Bulls Insider

Bulls' foul mood not caused by flagrant on Allen

/ by K.C. Johnson
Presented By Nationwide Insurance Agent Jeff Vukovich
Bulls Insider

The boos started early and loudly, reaching their crescendo when public address announcer Tim Sinclair announced Grayson Allen during the Bucks’ starting lineup introductions.

The man who drew an ejection and one-game suspension for his flagrant-2 foul on Alex Caruso on Jan. 21 that fractured Caruso’s right wrist heard boos on every touch.

Except one. The one where Derrick Jones Jr. drew his own flagrant-1 foul for a body block and elbow to the head with 8 minutes, 21 seconds remaining in the Chicago Bulls’ fourth straight loss on Friday night at the United Center.

“Get a stop. That’s all that goes through my head,” Jones Jr. said when asked if the foul carried special intent. “I’m not a dirty player. I talked to every ref that was there today. I don’t think it was a flagrant. They said I hit him in his head. I didn’t feel it. I just felt him bump my hip and fall. That’s all I felt.

“Y’all trying to make it something it ain’t. I ain’t even tripping off that. It’s basketball. I want to get a stop as much as they want to get a stop on the other end. What happened in Milwaukee, we didn’t like it. It’s obvious that we didn’t like it. Nobody likes that.

“But I’m not going to go out there and just try to take a man out. That’s not who I am. If I get a foul while in the process of trying to get a stop, then so be it. But I ain’t gonna try to blatantly take that man out. He got a family to take care of. Why would I do that?”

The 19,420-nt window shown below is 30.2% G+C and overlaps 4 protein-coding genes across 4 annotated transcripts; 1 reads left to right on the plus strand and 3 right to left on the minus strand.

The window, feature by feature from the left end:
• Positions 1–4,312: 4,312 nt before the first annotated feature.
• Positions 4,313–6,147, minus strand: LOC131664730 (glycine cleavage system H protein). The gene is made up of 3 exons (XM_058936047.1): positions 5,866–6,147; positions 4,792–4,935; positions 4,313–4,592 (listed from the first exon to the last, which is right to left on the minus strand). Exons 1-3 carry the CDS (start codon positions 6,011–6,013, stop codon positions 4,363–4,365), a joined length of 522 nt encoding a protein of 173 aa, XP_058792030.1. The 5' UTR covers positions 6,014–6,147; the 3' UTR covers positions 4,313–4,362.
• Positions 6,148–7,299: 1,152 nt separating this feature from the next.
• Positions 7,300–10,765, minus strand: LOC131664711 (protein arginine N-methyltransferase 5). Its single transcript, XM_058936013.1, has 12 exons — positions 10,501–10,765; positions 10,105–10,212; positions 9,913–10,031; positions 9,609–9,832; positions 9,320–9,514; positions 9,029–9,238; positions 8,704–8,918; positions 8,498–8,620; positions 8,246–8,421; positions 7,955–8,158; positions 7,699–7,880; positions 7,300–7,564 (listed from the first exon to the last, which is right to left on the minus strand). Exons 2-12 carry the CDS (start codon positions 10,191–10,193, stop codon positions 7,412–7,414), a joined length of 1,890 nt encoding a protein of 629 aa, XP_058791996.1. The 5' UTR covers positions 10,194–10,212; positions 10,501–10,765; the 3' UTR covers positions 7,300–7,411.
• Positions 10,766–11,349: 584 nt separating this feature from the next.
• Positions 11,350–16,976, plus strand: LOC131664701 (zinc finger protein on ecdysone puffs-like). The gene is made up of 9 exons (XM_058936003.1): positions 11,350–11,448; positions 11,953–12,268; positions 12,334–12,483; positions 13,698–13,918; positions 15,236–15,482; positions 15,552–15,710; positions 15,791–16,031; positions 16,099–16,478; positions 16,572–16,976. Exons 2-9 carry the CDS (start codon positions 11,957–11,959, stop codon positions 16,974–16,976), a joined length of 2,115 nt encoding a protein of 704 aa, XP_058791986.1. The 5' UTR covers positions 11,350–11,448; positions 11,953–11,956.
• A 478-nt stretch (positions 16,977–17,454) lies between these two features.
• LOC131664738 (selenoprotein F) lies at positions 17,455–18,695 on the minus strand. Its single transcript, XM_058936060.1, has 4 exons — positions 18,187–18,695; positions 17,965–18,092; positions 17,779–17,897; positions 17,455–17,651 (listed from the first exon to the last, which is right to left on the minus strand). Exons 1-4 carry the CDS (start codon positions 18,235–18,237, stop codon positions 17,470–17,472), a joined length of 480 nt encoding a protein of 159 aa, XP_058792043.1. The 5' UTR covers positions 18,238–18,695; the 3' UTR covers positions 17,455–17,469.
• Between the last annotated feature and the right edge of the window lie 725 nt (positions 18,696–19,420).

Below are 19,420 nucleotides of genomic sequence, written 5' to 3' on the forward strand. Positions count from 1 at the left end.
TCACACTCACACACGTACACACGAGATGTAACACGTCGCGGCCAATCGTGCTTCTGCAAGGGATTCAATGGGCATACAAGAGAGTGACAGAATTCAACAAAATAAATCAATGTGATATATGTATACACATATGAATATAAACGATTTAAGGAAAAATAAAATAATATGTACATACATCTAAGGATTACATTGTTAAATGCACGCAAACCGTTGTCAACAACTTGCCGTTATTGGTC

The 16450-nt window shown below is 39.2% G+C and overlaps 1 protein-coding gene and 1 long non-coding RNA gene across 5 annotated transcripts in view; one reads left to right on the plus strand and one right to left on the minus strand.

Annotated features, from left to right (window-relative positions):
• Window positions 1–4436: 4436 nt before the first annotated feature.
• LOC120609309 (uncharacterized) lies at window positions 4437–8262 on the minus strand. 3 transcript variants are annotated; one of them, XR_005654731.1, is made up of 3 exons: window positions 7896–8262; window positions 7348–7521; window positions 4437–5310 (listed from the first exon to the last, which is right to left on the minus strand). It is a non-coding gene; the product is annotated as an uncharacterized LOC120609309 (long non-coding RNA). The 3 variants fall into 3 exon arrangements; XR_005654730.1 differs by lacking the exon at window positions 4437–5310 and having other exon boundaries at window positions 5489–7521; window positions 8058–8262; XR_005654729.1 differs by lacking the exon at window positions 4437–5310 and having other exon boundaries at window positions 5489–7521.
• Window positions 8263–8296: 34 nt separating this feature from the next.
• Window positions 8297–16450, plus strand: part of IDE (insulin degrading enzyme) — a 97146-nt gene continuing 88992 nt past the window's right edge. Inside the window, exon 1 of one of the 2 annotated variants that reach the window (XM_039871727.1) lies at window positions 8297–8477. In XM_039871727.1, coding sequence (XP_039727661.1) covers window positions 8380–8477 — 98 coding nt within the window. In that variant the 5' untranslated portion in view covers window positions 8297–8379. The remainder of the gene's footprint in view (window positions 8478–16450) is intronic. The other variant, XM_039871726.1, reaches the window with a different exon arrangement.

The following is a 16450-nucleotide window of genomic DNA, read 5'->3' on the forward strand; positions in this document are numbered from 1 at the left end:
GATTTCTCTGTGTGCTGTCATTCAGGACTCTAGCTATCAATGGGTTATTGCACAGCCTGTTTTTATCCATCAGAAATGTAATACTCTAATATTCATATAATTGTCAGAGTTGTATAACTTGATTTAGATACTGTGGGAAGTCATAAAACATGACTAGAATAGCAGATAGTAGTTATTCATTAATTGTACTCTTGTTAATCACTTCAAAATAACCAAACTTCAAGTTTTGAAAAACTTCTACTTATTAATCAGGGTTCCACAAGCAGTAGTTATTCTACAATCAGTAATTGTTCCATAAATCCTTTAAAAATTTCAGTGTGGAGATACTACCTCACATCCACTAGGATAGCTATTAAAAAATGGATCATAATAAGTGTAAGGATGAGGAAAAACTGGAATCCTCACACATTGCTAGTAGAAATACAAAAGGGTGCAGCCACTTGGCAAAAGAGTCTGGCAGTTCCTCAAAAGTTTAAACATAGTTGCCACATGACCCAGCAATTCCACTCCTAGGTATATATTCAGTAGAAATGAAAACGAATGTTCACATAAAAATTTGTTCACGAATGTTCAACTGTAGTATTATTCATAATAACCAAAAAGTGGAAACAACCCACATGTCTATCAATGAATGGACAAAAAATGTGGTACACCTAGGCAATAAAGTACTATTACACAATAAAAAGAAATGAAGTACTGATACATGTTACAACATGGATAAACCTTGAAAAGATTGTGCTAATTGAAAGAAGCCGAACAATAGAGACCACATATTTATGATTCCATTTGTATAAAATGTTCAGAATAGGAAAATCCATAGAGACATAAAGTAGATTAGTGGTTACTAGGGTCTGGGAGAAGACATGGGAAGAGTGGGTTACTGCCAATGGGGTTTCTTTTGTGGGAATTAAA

Allen sank both free throws to break a tie, part of his seven points on a mostly quiet night---save for the fan reaction.

It almost seemed ironic how coach Billy Donovan praised the Bucks’ ability to play such physical defense without fouling, a truism on most nights for one of the better defensive teams in the league. But those words contrasted so sharply against Donovan’s strong---and uncharacteristic---rebuke of Allen’s flagrant foul back on Jan. 21.

The Bulls downplayed the incident both leading up to this game and in its aftermath. After all, they have bigger issues at hand after dropping to the fourth seed in the Eastern Conference with their fourth straight loss.

Coincidentally, fouling is one of their major issues. For the second straight night, their opponent enjoyed a huge disparity in free-throw attempts. After the Hawks quadrupled the Bulls’ seven attempts on Thursday night, the Bucks tripled the Bulls’ mere 11 attempts on Friday.

“That comes from just being mentally locked into the game, understanding the small tendencies of players, of possessions. How to be aggressive without using your hands, using your body,” DeMar DeRozan said. “You have to give credit. Their team has that. We’re still trying to learn that. We bail teams out way too much. We just have to play smart.”

The Bulls and Bucks play twice more, on March 22 in Milwaukee and on April 5 in Chicago. Caruso could be back for both, but almost certainly for the latter contest. Expect the Bulls to keep the focus on basketball and trying to close the gap between the teams.

“You understand it. I don’t think it’s something that you need to talk about. You know what’s what,” DeRozan said, when asked if the Bulls discussed Allen’s Jan. 21 flagrant leading up to this meeting. “You realize it every single day when you see a teammate that’s not playing because of injury that was caused by a team that we’re playing.”

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